*If, by “failure,” you mean the complete conversion of our national dialogue.
Occupy changed the national dialogue. Willard Romney’s surreptitiously taped comments about “the 47 percent” would not have had the resonance they did had the Occupy movement not gotten the country talking about the 99 percent and the one percent. It created a new rhetorical paradigm that simply would not have been there had it not been originally shouted at the correct buildings. And it was that new paradigm that triumphed Tuesday night.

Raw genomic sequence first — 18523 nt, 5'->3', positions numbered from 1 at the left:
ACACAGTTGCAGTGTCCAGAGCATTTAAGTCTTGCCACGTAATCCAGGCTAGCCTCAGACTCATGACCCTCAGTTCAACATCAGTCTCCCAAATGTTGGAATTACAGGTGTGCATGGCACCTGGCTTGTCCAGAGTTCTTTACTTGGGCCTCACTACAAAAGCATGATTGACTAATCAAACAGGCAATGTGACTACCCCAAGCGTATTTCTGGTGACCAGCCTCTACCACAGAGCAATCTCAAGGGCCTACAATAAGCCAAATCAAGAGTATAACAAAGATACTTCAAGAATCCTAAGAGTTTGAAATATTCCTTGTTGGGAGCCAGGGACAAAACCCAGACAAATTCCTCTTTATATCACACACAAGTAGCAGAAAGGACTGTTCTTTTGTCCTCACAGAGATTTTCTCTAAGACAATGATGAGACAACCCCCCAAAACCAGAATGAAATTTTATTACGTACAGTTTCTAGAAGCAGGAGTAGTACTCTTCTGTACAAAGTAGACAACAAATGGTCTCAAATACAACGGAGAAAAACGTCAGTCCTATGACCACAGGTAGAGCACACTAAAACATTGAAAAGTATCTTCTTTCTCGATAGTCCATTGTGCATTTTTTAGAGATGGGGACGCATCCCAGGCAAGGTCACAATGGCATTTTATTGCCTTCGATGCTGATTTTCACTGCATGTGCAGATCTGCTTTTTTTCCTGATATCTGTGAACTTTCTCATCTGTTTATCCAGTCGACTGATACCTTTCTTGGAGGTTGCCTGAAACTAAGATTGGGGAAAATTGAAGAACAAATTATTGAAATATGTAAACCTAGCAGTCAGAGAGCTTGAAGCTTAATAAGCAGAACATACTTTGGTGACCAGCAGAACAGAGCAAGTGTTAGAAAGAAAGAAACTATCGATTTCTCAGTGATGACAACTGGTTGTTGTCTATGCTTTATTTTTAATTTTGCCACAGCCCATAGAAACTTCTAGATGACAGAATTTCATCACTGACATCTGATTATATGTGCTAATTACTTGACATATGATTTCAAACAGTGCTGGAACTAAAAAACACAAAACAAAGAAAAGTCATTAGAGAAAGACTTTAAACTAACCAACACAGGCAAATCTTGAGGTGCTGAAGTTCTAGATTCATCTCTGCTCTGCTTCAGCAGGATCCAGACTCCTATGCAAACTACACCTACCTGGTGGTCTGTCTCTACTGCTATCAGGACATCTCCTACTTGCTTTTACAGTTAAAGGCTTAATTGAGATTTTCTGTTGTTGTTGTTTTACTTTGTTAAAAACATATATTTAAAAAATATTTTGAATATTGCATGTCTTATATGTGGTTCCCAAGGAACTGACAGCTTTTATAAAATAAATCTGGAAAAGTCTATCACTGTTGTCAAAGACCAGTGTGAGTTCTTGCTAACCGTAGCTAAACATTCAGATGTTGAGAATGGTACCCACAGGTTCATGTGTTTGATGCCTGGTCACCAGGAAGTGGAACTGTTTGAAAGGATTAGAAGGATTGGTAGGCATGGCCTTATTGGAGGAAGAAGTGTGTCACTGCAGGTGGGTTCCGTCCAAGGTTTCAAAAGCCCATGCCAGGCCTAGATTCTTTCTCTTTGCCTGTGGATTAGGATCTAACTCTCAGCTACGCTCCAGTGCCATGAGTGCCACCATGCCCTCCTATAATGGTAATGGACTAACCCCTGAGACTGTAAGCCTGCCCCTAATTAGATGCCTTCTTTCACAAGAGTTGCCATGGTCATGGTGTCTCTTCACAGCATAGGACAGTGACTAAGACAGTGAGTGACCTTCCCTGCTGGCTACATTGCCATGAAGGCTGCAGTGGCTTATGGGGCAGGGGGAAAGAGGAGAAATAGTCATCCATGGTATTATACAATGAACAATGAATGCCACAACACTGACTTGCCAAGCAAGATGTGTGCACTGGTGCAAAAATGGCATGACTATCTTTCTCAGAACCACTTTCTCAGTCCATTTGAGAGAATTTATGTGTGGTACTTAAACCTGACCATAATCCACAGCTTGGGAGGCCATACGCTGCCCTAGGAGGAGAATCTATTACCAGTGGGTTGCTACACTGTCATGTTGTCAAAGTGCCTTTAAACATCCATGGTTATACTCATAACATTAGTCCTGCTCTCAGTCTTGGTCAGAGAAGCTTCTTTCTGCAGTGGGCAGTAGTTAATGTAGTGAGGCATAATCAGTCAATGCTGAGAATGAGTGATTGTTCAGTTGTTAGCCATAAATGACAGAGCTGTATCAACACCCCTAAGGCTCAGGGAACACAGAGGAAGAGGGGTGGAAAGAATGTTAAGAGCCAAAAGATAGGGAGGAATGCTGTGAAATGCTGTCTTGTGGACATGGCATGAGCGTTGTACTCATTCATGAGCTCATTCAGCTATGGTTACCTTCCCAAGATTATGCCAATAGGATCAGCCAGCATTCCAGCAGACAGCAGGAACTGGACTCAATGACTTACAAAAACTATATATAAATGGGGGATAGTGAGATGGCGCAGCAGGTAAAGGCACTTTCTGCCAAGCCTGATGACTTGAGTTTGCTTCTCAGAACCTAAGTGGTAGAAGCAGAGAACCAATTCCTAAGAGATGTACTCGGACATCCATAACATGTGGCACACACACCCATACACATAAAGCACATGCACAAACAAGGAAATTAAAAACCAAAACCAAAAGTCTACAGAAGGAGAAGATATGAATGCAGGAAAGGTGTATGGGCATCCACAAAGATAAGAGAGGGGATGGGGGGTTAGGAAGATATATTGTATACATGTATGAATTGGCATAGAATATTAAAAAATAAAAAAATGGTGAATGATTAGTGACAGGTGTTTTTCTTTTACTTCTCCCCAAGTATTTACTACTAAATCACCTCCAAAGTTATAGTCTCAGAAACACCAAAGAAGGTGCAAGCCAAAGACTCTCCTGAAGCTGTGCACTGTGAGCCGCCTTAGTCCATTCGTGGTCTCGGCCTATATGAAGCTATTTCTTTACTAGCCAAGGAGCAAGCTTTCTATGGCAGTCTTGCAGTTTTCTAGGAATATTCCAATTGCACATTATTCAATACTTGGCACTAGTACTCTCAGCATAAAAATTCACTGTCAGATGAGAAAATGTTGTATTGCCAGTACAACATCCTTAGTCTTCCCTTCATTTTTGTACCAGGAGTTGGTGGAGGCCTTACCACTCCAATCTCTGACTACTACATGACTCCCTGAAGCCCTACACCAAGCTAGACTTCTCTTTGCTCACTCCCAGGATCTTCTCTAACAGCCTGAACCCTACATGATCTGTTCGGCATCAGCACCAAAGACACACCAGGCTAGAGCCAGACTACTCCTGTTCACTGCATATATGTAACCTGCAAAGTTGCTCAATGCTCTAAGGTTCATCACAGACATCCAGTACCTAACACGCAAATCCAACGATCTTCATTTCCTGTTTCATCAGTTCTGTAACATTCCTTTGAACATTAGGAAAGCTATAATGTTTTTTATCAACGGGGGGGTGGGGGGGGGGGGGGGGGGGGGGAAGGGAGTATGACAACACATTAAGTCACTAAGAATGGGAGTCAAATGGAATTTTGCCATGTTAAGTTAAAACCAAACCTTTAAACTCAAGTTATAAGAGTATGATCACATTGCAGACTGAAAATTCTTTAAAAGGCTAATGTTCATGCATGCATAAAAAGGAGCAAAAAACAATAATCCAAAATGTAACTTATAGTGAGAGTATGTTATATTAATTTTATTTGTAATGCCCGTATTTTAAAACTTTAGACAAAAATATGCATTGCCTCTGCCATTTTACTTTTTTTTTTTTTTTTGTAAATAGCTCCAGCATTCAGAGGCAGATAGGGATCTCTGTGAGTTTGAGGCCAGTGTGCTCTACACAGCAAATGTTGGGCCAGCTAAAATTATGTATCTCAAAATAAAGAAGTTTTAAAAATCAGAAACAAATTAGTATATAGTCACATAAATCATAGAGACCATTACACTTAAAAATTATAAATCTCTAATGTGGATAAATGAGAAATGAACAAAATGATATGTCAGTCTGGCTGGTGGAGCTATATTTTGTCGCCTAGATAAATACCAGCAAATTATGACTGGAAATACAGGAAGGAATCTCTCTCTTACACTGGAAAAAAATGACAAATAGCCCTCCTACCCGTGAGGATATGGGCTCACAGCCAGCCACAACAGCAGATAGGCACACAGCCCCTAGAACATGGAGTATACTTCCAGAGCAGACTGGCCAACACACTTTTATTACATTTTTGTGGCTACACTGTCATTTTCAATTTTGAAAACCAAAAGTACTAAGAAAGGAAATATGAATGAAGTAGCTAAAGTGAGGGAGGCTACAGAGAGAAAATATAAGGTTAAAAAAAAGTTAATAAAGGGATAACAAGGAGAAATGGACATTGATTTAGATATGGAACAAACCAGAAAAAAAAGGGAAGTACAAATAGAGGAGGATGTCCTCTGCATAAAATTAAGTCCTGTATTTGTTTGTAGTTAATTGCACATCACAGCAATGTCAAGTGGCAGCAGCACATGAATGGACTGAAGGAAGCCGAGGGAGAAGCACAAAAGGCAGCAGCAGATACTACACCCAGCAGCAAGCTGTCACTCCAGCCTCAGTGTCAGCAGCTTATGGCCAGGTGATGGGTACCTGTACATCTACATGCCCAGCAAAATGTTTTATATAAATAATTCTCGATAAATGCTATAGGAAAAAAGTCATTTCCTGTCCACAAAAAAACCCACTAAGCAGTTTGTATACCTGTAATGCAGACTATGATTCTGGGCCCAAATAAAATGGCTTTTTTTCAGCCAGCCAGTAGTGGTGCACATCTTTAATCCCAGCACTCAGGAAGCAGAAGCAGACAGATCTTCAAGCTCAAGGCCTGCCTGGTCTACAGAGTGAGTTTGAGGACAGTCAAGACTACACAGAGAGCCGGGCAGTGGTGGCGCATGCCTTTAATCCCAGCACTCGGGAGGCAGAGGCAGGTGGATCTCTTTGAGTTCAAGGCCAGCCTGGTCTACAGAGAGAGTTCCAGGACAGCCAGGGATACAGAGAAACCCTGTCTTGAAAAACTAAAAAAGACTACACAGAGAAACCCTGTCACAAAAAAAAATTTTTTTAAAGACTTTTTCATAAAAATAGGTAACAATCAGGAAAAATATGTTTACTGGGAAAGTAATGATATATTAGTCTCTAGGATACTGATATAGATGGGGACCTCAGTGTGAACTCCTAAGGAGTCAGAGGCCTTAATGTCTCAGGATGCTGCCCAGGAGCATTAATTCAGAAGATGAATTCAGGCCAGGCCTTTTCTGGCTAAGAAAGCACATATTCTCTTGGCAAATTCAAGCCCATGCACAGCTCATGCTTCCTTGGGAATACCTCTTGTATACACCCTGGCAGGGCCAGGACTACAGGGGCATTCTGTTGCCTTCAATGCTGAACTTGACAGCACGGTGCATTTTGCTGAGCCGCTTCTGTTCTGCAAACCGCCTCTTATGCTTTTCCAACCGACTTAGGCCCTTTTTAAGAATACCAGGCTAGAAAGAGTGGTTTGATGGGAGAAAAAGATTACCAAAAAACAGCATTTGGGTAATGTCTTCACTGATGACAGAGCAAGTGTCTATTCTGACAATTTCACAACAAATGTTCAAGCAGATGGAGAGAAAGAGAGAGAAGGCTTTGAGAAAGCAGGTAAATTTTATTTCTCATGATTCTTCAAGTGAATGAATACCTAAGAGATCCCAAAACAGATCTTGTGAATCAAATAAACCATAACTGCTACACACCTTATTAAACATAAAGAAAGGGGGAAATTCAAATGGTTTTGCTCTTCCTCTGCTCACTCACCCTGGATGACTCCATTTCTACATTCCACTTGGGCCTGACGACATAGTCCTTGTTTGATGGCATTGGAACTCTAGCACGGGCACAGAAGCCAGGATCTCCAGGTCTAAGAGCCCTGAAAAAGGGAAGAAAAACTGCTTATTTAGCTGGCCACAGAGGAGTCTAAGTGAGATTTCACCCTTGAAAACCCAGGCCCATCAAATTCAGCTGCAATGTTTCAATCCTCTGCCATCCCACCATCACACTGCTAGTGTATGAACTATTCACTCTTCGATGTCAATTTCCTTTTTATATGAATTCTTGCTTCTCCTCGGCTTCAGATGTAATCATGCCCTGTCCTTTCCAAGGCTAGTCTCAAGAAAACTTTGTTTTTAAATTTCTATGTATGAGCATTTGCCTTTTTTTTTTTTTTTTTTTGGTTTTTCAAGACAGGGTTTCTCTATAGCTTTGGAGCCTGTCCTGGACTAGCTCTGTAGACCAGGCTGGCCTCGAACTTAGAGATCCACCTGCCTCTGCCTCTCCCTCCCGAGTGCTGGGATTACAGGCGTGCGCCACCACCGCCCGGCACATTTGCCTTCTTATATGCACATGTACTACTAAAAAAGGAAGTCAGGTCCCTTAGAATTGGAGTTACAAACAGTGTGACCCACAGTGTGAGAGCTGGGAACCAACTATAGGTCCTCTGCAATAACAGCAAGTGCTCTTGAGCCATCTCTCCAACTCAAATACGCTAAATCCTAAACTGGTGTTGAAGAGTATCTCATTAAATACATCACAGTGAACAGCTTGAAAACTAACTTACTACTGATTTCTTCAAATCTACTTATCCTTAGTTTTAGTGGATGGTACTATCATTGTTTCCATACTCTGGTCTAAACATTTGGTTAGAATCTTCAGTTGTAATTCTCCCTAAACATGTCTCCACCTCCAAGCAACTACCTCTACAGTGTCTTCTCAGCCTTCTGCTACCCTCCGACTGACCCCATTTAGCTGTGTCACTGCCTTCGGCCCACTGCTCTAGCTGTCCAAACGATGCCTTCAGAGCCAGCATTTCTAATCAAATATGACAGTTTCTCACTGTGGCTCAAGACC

In Massachusetts, Scott Brown thought highlighting Elizabeth Warren’s links to Occupy was a kill shot. Scott Brown is now a lame duck. In Wisconsin, the movement that arose against Governor Scott Walker’s union-bashing, which was no more distant than a first-cousin to Occupy, undoubtedly was the ongoing energy behind the candidacy of Tammy Baldwin who, among her other progressive bona fides, voted against the repeal of the Glass-Steagall Act, the Clinton-era blunder that made the whole Wall Street crisis inevitable. Tammy Baldwin is now a senator-elect. In Ohio, the movement that arose against local union-bashing — and that was no more distant than a first-cousin to Occupy, and which was fueled by a revival of trade-union power that was fired by the success of the auto bailout — undoubtedly was pivotal not only to re-electing Sherrod Brown to the Senate, but also to delivering Ohio into the president’s column. Occupy completely routed, at all levels of the national campaign, the economic balderdash spouted by the Tea Party and its billionaire sugar daddies. For a movement that allegedly had “no concrete goals,” those are some pretty concrete results right there.